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Presented by Joe Tise, PhD, Educational Psychology & Senior Education Researcher at

In light of these two influential (albeit largely opposing) theories of learning, we see that both theories account for unique aspects of learning despite their limitations. Still, neither behaviorist nor information-processing theories account for one prominent form of learning, with which all people have experience—learning by observation. We may rightfully wonder then: is there a new theory that incorporates the strongest elements of each and can explain how humans learn through observing others? Enter: Social-cognitive theory (SCT; Bandura, 1986). 

SCT is largely attributed to the prominent psychologist Albert Bandura, but many other theorists have since produced high quality research that has supported and refined the theory, especially within educational contexts (e.g., Barry Zimmerman, Paul Pintrich, Dale Schunk). 

SCT posits human behavior is one part of a triadic, reciprocal relationship with the environment (think behaviorism) and personal factors (IPT is represented here). The figure below represents this relationship visually.

Triangle with behavior, personal factors, and environment in each corner and arrows in between.

Whereas behaviorist theories of learning drew only a one-way connection between environment and behavior (i.e., environment determines behavior) and IPT essentially stayed within the cognitive system entirely, SCT asserts that the environment, behavior, and personal factors (e.g., ways of thinking, attitudes, emotions, metacognition) all influence and partially determine each other. 

Support for this assertion comes from decades of research kicked off by the seminal bobo doll experiments at Stanford (Bandura et al., 1961, 1963). These groundbreaking experiments were some of the first to show empirically that humans do learn through observation. 

This evidence directly contradicted a basic tenet of behaviorism—that organisms only learn after the environment acts upon them directly (e.g., through direct punishment or reward). These experiments further showed that one’s behavior (children in this case) is influenced not just by the environment (in these experiments, the presence of an aggressive-acting adult), but also by personal factors (in these experiments, the children’s gender). Thus, learning in SCT is inherently tied to the context and learners’ personal factors.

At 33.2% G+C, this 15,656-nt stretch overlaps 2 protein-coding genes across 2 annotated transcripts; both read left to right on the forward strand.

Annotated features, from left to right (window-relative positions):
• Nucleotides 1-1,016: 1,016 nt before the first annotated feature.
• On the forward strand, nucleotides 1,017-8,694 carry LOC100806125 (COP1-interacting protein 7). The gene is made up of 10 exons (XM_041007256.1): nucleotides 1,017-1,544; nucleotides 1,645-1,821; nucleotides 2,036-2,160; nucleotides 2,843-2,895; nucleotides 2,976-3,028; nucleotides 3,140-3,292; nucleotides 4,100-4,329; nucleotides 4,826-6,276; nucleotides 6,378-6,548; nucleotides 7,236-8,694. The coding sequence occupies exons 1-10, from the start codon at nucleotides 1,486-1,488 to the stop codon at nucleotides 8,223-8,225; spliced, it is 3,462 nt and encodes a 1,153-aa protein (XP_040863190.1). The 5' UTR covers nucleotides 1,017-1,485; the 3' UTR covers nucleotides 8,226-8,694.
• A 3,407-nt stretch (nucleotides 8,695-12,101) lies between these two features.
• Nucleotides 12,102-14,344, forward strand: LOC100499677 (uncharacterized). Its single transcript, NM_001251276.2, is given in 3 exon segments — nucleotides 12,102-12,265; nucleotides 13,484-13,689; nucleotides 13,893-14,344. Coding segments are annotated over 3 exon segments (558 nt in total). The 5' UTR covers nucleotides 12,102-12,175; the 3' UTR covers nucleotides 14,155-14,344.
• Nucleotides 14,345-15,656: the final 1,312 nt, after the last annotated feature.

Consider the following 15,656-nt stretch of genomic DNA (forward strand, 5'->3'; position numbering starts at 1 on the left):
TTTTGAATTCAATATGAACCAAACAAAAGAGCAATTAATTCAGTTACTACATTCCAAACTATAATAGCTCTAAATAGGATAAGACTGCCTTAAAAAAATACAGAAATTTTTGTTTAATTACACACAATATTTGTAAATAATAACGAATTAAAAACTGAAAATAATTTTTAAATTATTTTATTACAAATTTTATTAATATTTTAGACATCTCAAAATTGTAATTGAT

From these basic tenets, we get the SCT definition of learning: a change or potential for change in behavior or cognition, situated within specific contexts.


  • Social-cognitive theory is deceptively simple—it involves just three overarching components but each component represents countless influential factors. 
  • SCT incorporates many of the strengths of both behaviorism and IPT and extends both theories in unique ways. It is the only theory of learning that sufficiently explains observational learning. It is also highly relevant to both research and practice. 
  • SCT explains many complex human phenomena, such as self-efficacy, self-regulated learning, stereotype threats, and the influence of role models. Others have adapted SCT to other realms, for example business where it is referred to as social-cognitive career theory (SCCT; Lent et al., 1994, 2002).


  • SCT can be a bit more abstract than behaviorism or IPT and thus the implications for practice are sometimes less clear. This is especially true for researchers and practitioners who are unfamiliar with learning theories. 
  • Further, because of its deceptive complexity, a comprehensive test of SCT within a single study is more difficult compared to behaviorism and IPT. Controlling for the numerous environmental, personal, and behavioral factors that SCT might identify as relevant would be a heavy lift for even the most well-funded research study to accommodate.

Potential Use Cases in Computing Education

  • Research: A study could investigate how characteristics of a role model (e.g., race/ethnicity, gender, age) moderate the influence that role model has on underrepresented children’s intentions to pursue a particular STEM career path.
  • Practice: Teachers, mentors, and parents should highlight examples of when a student successfully overcame a challenge, and provide verbal encouragement and/or modeling when the student faces new challenges. These behaviors will support the student’s self-efficacy, and ultimately their persistence in the domain/on the task